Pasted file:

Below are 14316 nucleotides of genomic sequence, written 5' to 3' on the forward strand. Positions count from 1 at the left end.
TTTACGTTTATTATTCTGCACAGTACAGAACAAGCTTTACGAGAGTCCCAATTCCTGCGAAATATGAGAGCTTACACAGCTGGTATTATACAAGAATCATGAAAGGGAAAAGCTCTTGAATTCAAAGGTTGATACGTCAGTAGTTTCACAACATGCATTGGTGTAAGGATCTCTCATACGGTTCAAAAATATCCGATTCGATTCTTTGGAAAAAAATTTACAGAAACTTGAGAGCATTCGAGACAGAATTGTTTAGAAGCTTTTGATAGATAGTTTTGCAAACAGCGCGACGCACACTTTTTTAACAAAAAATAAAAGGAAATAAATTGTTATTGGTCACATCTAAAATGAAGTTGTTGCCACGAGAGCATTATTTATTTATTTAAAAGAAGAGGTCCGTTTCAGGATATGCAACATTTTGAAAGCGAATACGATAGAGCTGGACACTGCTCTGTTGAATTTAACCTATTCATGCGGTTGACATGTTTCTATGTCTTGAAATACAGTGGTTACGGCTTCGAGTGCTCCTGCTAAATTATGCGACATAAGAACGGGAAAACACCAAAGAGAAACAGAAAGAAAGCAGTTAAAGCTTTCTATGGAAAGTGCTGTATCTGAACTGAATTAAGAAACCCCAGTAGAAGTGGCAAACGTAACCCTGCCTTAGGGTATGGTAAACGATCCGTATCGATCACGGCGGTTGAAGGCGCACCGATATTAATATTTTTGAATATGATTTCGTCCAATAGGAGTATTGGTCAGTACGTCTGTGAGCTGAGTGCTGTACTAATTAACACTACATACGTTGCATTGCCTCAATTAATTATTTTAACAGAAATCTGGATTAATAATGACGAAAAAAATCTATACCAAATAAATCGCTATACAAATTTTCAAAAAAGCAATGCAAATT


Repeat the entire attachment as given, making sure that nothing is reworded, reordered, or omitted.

Below are 14316 nucleotides of genomic sequence, written 5' to 3' on the forward strand. Positions count from 1 at the left end.
TTTACGTTTATTATTCTGCACAGTACAGAACAAGCTTTACGAGAGTCCCAATTCCTGCGAAATATGAGAGCTTACACAGCTGGTATTATACAAGAATCATGAAAGGGAAAAGCTCTTGAATTCAAAGGTTGATACGTCAGTAGTTTCACAACATGCATTGGTGTAAGGATCTCTCATACGGTTCAAAAATATCCGATTCGATTCTTTGGAAAAAAATTTACAGAAACTTGAGAGCATTCGAGACAGAATTGTTTAGAAGCTTTTGATAGATAGTTTTGCAAACAGCGCGACGCACACTTTTTTAACAAAAAATAAAAGGAAATAAATTGTTATTGGTCACATCTAAAATGAAGTTGTTGCCACGAGAGCATTATTTATTTATTTAAAAGAAGAGGTCCGTTTCAGGATATGCAACATTTTGAAAGCGAATACGATAGAGCTGGACACTGCTCTGTTGAATTTAACCTATTCATGCGGTTGACATGTTTCTATGTCTTGAAATACAGTGGTTACGGCTTCGAGTGCTCCTGCTAAATTATGCGACATAAGAACGGGAAAACACCAAAGAGAAACAGAAAGAAAGCAGTTAAAGCTTTCTATGGAAAGTGCTGTATCTGAACTGAATTAAGAAACCCCAGTAGAAGTGGCAAACGTAACCCTGCCTTAGGGTATGGTAAACGATCCGTATCGATCACGGCGGTTGAAGGCGCACCGATATTAATATTTTTGAATATGATTTCGTCCAATAGGAGTATTGGTCAGTACGTCTGTGAGCTGAGTGCTGTACTAATTAACACTACATACGTTGCATTGCCTCAATTAATTATTTTAACAGAAATCTGGATTAATAATGACGAAAAAAATCTATACCAAATAAATCGCTATACAAATTTTCAAAAAAGCAATGCAAATT